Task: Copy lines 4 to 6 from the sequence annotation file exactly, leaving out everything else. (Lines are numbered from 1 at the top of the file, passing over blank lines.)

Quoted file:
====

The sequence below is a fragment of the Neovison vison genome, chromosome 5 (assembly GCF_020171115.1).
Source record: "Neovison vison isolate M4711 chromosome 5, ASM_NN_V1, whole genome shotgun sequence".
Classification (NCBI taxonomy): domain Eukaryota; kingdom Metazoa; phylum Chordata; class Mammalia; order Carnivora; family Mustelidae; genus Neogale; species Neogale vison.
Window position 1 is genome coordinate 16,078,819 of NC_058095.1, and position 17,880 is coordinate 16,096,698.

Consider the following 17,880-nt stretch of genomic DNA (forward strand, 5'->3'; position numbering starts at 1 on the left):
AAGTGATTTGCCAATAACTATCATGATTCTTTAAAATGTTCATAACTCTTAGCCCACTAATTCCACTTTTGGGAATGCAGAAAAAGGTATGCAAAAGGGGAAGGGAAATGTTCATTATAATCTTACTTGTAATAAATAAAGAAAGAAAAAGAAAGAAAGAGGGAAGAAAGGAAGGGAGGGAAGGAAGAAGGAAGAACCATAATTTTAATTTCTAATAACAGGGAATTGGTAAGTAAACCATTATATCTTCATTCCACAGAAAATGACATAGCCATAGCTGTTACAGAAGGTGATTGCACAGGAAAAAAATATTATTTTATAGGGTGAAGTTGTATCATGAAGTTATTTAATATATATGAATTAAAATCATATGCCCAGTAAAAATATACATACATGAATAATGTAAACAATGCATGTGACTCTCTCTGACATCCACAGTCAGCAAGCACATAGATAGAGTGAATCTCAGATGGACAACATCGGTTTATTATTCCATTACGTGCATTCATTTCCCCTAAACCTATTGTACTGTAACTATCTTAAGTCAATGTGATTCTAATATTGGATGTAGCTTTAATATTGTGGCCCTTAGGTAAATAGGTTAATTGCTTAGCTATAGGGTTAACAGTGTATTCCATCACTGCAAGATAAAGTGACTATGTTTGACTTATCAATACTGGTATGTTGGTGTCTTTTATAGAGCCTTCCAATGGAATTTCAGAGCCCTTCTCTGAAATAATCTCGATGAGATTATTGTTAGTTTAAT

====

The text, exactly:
Window position 1 is genome coordinate 16,078,819 of NC_058095.1, and position 17,880 is coordinate 16,096,698.

Consider the following 17,880-nt stretch of genomic DNA (forward strand, 5'->3'; position numbering starts at 1 on the left):
AAGTGATTTGCCAATAACTATCATGATTCTTTAAAATGTTCATAACTCTTAGCCCACTAATTCCACTTTTGGGAATGCAGAAAAAGGTATGCAAAAGGGGAAGGGAAATGTTCATTATAATCTTACTTGTAATAAATAAAGAAAGAAAAAGAAAGAAAGAGGGAAGAAAGGAAGGGAGGGAAGGAAGAAGGAAGAACCATAATTTTAATTTCTAATAACAGGGAATTGGTAAGTAAACCATTATATCTTCATTCCACAGAAAATGACATAGCCATAGCTGTTACAGAAGGTGATTGCACAGGAAAAAAATATTATTTTATAGGGTGAAGTTGTATCATGAAGTTATTTAATATATATGAATTAAAATCATATGCCCAGTAAAAATATACATACATGAATAATGTAAACAATGCATGTGACTCTCTCTGACATCCACAGTCAGCAAGCACATAGATAGAGTGAATCTCAGATGGACAACATCGGTTTATTATTCCATTACGTGCATTCATTTCCCCTAAACCTATTGTACTGTAACTATCTTAAGTCAATGTGATTCTAATATTGGATGTAGCTTTAATATTGTGGCCCTTAGGTAAATAGGTTAATTGCTTAGCTATAGGGTTAACAGTGTATTCCATCACTGCAAGATAAAGTGACTATGTTTGACTTATCAATACTGGTATGTTGGTGTCTTTTATAGAGCCTTCCAATGGAATTTCAGAGCCCTTCTCTGAAATAATCTCGATGAGATTATTGTTAGTTTAAT